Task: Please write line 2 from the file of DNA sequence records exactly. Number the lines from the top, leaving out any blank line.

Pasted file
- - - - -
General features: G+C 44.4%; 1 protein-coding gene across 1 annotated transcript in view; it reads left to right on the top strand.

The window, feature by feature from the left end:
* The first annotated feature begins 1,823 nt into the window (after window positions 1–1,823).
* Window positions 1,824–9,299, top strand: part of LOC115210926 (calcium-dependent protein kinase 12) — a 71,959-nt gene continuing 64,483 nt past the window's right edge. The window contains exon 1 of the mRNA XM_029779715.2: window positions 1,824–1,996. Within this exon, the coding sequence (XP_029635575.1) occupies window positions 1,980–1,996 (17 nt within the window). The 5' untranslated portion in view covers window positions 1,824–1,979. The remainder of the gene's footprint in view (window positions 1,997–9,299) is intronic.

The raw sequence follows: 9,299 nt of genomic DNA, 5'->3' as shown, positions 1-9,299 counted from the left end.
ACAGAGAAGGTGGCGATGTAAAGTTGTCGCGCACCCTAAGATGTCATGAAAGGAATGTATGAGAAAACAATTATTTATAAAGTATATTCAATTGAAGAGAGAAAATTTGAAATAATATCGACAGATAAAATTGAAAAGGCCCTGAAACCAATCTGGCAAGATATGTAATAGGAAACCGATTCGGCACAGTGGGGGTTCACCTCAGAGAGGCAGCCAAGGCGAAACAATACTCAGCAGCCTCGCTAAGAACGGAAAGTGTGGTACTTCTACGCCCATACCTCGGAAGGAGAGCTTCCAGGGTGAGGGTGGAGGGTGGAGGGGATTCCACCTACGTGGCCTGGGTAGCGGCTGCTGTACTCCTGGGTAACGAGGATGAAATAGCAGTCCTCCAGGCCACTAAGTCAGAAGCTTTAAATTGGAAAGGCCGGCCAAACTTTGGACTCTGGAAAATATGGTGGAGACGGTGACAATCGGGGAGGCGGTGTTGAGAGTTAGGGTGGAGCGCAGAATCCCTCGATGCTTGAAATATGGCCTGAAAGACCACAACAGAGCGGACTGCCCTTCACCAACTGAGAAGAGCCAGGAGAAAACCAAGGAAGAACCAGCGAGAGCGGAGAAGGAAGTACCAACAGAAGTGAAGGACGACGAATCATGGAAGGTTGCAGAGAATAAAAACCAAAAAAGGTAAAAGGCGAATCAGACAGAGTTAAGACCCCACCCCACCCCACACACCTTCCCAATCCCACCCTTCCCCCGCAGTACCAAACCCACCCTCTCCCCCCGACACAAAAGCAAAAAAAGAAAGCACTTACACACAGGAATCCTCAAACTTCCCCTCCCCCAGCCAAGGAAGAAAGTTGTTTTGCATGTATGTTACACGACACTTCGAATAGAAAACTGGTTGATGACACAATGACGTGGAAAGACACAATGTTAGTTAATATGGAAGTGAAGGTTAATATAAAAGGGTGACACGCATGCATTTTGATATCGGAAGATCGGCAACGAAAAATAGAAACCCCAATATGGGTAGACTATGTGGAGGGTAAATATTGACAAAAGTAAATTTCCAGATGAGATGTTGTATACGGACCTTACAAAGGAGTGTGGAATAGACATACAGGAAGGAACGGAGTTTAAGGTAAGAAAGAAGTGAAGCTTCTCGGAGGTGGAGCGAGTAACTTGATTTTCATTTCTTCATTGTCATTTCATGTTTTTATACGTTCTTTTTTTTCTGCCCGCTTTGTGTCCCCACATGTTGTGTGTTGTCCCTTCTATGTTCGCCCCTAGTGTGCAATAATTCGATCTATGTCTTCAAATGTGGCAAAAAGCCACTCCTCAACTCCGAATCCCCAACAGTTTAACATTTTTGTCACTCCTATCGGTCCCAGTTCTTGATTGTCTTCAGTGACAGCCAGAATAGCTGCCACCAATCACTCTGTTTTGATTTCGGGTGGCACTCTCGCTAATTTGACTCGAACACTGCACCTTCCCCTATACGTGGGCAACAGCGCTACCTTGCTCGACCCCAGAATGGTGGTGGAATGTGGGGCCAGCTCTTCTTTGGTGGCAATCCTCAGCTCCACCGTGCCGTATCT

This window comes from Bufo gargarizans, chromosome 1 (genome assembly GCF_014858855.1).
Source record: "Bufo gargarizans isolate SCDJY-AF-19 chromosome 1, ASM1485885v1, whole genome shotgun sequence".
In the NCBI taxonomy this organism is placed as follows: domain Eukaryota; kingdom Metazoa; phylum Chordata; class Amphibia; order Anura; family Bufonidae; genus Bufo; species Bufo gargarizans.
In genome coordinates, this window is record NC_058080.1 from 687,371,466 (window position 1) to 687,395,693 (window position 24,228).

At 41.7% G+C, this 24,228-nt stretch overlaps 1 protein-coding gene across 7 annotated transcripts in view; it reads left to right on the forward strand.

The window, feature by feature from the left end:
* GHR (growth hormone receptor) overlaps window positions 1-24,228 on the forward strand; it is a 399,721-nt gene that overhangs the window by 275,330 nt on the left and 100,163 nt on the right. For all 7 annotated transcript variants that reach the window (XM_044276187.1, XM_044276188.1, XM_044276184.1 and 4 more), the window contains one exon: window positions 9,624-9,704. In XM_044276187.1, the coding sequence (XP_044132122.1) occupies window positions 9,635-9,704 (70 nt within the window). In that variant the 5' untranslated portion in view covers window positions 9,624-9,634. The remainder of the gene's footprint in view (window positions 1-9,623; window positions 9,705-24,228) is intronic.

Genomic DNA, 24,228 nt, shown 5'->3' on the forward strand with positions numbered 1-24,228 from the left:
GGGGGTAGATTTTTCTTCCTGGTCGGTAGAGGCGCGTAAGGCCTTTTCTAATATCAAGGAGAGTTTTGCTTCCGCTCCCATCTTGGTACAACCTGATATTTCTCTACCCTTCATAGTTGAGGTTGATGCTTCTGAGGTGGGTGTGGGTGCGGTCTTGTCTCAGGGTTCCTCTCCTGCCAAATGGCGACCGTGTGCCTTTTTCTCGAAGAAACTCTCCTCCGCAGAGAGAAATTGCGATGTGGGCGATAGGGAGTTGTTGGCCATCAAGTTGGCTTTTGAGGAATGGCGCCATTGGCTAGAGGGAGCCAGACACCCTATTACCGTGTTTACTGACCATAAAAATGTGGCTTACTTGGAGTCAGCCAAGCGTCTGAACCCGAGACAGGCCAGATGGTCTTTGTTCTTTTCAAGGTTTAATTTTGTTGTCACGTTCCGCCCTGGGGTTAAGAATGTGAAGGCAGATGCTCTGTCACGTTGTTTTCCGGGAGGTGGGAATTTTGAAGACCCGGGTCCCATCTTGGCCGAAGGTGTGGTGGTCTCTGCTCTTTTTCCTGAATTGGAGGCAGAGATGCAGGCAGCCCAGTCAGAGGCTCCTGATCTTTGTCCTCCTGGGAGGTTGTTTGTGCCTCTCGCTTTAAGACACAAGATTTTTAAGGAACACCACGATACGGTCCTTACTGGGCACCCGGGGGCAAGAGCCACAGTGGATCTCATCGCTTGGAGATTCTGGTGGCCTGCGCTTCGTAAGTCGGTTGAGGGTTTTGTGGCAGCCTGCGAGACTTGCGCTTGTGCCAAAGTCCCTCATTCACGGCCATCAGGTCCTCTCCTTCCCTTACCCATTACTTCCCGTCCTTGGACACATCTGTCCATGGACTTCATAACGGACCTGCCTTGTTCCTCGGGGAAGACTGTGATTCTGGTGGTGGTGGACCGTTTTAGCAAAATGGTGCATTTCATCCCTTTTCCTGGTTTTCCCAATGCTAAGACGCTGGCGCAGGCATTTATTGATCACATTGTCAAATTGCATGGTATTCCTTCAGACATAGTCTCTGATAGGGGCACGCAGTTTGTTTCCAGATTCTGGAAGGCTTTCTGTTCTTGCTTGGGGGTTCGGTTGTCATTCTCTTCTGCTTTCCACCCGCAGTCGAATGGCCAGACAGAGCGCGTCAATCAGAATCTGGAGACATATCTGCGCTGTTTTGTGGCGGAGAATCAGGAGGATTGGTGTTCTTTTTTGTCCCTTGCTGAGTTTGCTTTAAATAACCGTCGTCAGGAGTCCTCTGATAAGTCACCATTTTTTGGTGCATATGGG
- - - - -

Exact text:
The window, feature by feature from the left end: